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The foreclosure bailout plan announced today by President Bush and Treasury Secretary Henry Paulson won't go far enough to help the 2 million Americans in danger of losing their homes, industry observers say.

"It's like fighting a forest fire with a squirt gun," says Liz Wolff, national research director for the Association of Community Organizations for Reform Now (ACORN). "It doesn't cover enough people, and it leaves too much discretion in the hands of the lenders" in determining who qualifies for an interest-rate freeze, she says.

Help for small fraction of troubled borrowers
The voluntary plan announced by Bush after a meeting with lending officials was targeted to those subprime borrowers who have not yet defaulted on their mortgages, who are living in their house currently and can afford to pay the mortgage they have now before it resets.

It does not help people who will default on a second home, real-estate investors, or the people who have already defaulted on their mortgages or whose loan will reset before January. (For additional details on the plan, read this story.)

The Center for Responsible Lending estimates that the plan will help only about 145,000 families, or 7% of subprime borrowers. Mark Zandi, chief economist for Moody's Economy.com, was more optimistic, putting the number at about 250,000. Critics say it might help far fewer, depending on how the plan is implemented.

Discuss:  Talk about it: Do you think the bailout plan is fair?

"The plan would still require a case-by-case analysis of 2 million loans," including the borrower's current credit scores, a review of the home's loan-to-market value and the homeowner's other debt, says Howard Glaser, a former chief legal adviser to Housing Secretary Andrew Cuomo under President Clinton who now heads Glaser Group, a consulting firm. That could take time, he says, more time than some borrowers have.

Moreover, the freeze of up to five years outlined by Bush wouldn't automatically apply to all eligible borrowers, Glaser says. And it relies largely on borrowers to learn about the HOPE NOW program and call 1-888-995-HOPE or their lender. To date, analysts say, that kind of borrower contact has resulted in very few loan modifications.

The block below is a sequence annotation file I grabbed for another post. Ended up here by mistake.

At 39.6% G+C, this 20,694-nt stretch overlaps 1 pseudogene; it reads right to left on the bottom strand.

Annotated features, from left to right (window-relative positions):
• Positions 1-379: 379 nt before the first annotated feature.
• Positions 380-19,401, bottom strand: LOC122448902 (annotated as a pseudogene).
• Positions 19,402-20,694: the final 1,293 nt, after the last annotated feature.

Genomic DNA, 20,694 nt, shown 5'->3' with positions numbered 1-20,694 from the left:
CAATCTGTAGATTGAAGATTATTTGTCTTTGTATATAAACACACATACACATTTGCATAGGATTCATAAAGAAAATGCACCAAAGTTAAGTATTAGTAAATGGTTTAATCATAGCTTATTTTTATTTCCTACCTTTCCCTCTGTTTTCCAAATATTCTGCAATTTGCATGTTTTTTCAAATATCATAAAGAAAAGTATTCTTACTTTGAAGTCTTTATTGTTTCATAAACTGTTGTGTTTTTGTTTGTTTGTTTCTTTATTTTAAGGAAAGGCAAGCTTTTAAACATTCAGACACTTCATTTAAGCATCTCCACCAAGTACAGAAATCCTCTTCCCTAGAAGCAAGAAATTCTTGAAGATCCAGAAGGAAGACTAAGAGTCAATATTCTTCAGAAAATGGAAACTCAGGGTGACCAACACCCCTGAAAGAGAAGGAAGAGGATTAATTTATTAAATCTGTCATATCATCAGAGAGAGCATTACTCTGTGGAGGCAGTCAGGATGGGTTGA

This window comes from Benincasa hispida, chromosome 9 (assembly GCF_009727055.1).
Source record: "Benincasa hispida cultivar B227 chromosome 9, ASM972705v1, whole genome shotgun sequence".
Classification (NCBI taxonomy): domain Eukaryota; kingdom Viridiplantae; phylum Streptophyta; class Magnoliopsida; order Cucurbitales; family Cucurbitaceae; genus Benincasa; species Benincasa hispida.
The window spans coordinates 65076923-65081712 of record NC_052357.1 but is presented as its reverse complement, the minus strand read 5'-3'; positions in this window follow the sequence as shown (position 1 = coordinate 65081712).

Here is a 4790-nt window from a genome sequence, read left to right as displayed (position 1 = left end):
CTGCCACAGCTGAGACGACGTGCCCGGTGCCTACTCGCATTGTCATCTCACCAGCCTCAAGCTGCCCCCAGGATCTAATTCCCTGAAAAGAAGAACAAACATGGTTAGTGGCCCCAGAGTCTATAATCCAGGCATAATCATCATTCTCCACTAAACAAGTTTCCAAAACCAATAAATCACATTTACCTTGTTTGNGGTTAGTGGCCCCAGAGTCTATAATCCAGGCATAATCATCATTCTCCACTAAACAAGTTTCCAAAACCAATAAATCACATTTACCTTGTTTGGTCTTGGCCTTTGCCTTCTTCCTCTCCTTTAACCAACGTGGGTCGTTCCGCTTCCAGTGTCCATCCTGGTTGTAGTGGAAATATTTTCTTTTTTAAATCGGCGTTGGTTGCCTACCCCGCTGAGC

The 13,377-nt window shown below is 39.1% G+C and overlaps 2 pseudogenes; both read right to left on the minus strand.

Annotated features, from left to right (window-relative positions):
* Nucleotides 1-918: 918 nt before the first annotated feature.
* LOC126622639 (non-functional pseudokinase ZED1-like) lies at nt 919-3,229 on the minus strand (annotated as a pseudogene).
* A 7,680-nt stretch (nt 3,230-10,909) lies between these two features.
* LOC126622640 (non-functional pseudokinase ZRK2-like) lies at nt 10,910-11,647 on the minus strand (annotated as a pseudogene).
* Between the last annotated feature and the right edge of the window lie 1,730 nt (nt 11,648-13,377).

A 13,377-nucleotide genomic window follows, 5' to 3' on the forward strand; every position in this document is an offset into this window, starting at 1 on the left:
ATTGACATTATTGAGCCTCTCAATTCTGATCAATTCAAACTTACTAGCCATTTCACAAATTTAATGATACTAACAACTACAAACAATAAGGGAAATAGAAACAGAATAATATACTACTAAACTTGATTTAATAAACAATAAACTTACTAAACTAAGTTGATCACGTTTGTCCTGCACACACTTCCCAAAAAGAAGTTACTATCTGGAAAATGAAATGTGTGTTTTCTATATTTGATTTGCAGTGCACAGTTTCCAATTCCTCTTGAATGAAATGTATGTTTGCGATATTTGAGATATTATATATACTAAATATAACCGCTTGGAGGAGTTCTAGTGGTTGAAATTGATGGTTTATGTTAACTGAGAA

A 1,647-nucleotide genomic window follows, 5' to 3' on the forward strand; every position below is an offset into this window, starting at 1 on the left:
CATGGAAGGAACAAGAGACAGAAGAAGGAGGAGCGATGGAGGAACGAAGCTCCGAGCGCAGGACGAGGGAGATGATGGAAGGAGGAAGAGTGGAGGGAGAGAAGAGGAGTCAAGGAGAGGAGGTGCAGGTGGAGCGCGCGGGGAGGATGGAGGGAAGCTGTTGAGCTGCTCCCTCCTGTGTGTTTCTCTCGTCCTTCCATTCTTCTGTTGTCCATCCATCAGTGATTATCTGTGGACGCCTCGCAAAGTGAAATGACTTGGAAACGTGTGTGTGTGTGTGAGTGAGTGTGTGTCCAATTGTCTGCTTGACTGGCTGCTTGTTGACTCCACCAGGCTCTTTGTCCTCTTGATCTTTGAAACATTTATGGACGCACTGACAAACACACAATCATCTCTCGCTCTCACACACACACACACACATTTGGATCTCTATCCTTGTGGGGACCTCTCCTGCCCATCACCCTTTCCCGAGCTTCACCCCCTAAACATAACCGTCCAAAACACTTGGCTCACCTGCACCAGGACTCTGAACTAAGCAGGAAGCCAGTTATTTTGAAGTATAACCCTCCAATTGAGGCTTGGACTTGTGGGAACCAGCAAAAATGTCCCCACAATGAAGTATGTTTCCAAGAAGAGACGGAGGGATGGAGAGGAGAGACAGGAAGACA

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"I would be very surprised if down the road three or four months you saw a significant impact (from this program) to mitigate the foreclosure crisis," Glaser says.

Nothing new?
Indeed, many analysts see little difference between this program and what lenders are already doing with little success.

A recent Moody's Investor Survey of 16 loan servicers who handle roughly 80% of the subprime servicing market showed that they had modified only about 1% of their serviced loans that experienced resets in the months of January, April and July 2007. 

And without public accounting of the number of modifications the industry is performing, critics say there might not be incentive for lenders to do many more, despite the huge costs associated with taking back a property. "If they don't do that in a very transparent way … then we're right back to where we were before," says Kathleen Day, spokeswoman for the Center for Responsible Lending. "We keep hearing that the industry is going to be a part of this, and it doesn't happen."

Given the long time lines for approvals of loan modifications and refinancing, many would like to see a mandatory ban on foreclosures for people who have already contacted their lender. "We would like a moratorium on mortgages for 90 days or longer so people will have time to get through the process" of working out new payment terms with their lender, Wolff says.

Still, economists characterized this as an important first step, while stressing that more reform is needed, including financial assistance to mortgage counseling organizations, reforms to the Federal Housing Administration, and reforms to Fannie Mae and Freddie Mac.

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Doug Elmendorf, an economist and senior fellow at the Brookings Institution, says another solution might be to use taxpayer dollars so the FHA could "sweeten the deals they offer" when guaranteeing mortgage refinancing so more homeowners can get assistance.

However, some argue that even if Bush's plan doesn't help everyone who could be helped, it should bring ease to the financial markets, which will help consumers in the long run. "It will get the credit markets back up and running," because it will reassure investors who have been buying the loans on the secondary market, says Mark Vitner, senior economist with Wachovia Corp. in North Carolina. "Until you bring that liquidity back, mortgages will be more expensive for everyone.